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Where the Blue Begins
WHERE THE BLUE BEGINS
GISSING lived alone (except for his Japanese butler) in a little house in the country, in that woodland suburb region called the Canine Estates. He lived comfortably and thoughtfully, as bachelors often do. He came of a respectable family, who had always conducted themselves calmly and without too much argument. They had bequeathed him just enough income to live on cheerfully, without display but without having to do addition and subtraction at the end of the month and then tear up the paper lest Fuji (the butler) should see it.
It was strange, since Gissing was so pleasantly situated in life, that he got into these curious adventures that I have to relate. I do not attempt to explain it.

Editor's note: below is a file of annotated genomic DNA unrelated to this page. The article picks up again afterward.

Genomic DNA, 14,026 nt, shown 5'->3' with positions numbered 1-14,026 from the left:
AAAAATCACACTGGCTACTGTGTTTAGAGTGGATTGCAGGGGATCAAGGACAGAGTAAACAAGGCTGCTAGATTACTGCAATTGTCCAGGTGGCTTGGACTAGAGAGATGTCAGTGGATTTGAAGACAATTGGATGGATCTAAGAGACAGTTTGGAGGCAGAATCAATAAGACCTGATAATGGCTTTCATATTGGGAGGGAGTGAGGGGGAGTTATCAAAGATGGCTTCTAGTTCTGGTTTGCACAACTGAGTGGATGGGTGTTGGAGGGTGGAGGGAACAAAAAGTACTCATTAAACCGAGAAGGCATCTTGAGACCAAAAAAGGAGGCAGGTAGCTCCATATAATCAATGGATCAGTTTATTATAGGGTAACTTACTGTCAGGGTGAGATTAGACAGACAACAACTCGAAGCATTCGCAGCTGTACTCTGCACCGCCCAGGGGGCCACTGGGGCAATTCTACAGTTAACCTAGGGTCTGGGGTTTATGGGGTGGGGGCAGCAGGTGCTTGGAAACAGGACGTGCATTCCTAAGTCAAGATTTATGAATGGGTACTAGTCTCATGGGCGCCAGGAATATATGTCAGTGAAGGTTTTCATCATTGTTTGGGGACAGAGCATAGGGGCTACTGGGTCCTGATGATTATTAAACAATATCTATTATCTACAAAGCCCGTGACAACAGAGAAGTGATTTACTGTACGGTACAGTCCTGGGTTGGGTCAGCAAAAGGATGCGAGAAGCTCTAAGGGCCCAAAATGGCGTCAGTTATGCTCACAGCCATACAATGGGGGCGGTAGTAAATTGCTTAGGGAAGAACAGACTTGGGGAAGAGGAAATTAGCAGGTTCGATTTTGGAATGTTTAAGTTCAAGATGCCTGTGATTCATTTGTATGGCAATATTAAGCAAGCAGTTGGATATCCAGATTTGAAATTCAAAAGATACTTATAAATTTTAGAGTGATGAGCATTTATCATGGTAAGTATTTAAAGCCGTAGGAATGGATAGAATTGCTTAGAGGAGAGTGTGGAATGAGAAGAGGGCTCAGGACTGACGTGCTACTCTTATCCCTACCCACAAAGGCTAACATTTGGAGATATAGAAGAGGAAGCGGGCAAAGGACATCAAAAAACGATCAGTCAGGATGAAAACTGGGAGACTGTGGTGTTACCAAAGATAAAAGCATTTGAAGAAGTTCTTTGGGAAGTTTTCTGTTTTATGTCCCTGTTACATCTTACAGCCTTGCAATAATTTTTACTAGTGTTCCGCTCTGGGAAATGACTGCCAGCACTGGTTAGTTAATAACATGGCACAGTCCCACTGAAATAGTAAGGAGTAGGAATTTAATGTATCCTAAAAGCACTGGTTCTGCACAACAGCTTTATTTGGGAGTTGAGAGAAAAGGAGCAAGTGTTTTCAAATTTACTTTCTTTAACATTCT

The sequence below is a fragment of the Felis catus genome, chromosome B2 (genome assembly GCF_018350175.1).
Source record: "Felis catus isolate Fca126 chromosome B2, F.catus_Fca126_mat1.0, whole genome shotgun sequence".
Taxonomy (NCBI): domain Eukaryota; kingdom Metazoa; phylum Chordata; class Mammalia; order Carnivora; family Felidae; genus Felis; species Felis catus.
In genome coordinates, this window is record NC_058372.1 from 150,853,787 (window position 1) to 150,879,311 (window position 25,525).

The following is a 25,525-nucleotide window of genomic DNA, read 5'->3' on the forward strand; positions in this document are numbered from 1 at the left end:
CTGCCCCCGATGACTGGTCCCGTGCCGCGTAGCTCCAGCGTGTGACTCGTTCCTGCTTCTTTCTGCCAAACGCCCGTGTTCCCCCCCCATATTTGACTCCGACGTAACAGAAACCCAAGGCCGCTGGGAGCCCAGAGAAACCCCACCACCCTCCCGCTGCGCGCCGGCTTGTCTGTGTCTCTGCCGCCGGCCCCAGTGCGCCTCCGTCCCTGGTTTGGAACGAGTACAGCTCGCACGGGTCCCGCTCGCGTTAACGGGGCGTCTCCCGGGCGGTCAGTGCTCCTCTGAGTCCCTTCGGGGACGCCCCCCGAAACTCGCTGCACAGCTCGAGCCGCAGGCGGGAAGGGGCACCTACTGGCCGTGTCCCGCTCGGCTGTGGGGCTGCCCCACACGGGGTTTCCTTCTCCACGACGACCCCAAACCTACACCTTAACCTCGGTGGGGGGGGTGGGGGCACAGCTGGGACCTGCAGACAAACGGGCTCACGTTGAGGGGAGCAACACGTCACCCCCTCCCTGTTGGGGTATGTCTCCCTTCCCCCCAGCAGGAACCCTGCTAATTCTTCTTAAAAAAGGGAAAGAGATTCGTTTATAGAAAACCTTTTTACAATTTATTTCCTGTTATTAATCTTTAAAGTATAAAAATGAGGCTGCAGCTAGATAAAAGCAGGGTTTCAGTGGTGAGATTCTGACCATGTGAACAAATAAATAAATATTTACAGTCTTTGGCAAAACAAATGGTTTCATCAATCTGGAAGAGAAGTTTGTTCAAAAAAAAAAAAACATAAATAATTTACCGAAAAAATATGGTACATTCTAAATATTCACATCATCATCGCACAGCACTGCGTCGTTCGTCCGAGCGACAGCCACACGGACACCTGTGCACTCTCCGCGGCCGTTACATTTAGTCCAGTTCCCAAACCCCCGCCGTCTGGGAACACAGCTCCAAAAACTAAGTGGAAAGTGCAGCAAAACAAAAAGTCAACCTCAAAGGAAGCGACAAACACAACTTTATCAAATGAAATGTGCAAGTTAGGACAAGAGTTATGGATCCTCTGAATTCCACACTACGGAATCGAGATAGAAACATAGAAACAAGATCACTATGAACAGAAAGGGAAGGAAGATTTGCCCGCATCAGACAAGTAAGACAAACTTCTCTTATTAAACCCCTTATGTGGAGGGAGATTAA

He had no responsibilities, not even a motor car, for his tastes were surprisingly simple. If he happened to be spending an evening at the country club, and a rainstorm came down, he did not worry about getting home. He would sit by the fire and chuckle to see the married members creep away one by one. He would get out his pipe and sleep that night at the club, after telephoning Fuji not to sit up for him. When he felt like it he used to read in bed, and even smoke in bed. When he went to town to the theatre, he would spend the night at a hotel to avoid the fatigue of the long ride on the 11:44 train. He chose a different hotel each time; so that it was always an Adventure. He had a great deal of fun.